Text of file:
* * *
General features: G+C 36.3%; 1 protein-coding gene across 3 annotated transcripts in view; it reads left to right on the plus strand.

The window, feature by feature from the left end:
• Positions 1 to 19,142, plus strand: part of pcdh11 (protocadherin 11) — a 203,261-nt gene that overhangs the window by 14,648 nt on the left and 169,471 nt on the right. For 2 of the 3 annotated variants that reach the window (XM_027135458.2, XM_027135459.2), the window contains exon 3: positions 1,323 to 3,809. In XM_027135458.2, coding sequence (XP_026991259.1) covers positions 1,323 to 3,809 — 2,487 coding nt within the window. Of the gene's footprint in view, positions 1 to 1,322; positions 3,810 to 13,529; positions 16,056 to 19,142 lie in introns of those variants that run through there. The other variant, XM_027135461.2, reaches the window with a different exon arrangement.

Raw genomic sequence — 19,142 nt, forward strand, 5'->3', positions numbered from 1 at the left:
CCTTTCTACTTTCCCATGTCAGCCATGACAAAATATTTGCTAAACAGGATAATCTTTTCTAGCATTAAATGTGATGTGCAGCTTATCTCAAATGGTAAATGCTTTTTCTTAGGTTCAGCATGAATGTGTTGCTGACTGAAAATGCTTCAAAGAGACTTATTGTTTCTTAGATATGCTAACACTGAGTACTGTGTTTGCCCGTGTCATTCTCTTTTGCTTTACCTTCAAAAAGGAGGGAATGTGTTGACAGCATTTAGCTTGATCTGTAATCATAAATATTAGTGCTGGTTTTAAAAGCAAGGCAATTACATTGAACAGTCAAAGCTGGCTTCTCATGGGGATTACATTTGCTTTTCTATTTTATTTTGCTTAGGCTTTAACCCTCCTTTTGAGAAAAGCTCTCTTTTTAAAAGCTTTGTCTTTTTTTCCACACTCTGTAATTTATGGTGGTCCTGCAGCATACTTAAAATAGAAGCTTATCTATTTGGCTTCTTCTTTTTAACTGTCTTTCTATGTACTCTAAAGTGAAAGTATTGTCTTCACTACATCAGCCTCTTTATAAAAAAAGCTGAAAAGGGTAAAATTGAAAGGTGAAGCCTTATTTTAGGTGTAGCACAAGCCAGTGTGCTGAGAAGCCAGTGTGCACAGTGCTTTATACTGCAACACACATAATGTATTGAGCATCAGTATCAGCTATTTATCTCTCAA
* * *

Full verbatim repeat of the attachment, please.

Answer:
General features: G+C 36.3%; 1 protein-coding gene across 3 annotated transcripts in view; it reads left to right on the plus strand.

The window, feature by feature from the left end:
• Positions 1 to 19,142, plus strand: part of pcdh11 (protocadherin 11) — a 203,261-nt gene that overhangs the window by 14,648 nt on the left and 169,471 nt on the right. For 2 of the 3 annotated variants that reach the window (XM_027135458.2, XM_027135459.2), the window contains exon 3: positions 1,323 to 3,809. In XM_027135458.2, coding sequence (XP_026991259.1) covers positions 1,323 to 3,809 — 2,487 coding nt within the window. Of the gene's footprint in view, positions 1 to 1,322; positions 3,810 to 13,529; positions 16,056 to 19,142 lie in introns of those variants that run through there. The other variant, XM_027135461.2, reaches the window with a different exon arrangement.

Raw genomic sequence — 19,142 nt, forward strand, 5'->3', positions numbered from 1 at the left:
CCTTTCTACTTTCCCATGTCAGCCATGACAAAATATTTGCTAAACAGGATAATCTTTTCTAGCATTAAATGTGATGTGCAGCTTATCTCAAATGGTAAATGCTTTTTCTTAGGTTCAGCATGAATGTGTTGCTGACTGAAAATGCTTCAAAGAGACTTATTGTTTCTTAGATATGCTAACACTGAGTACTGTGTTTGCCCGTGTCATTCTCTTTTGCTTTACCTTCAAAAAGGAGGGAATGTGTTGACAGCATTTAGCTTGATCTGTAATCATAAATATTAGTGCTGGTTTTAAAAGCAAGGCAATTACATTGAACAGTCAAAGCTGGCTTCTCATGGGGATTACATTTGCTTTTCTATTTTATTTTGCTTAGGCTTTAACCCTCCTTTTGAGAAAAGCTCTCTTTTTAAAAGCTTTGTCTTTTTTTCCACACTCTGTAATTTATGGTGGTCCTGCAGCATACTTAAAATAGAAGCTTATCTATTTGGCTTCTTCTTTTTAACTGTCTTTCTATGTACTCTAAAGTGAAAGTATTGTCTTCACTACATCAGCCTCTTTATAAAAAAAGCTGAAAAGGGTAAAATTGAAAGGTGAAGCCTTATTTTAGGTGTAGCACAAGCCAGTGTGCTGAGAAGCCAGTGTGCACAGTGCTTTATACTGCAACACACATAATGTATTGAGCATCAGTATCAGCTATTTATCTCTCAA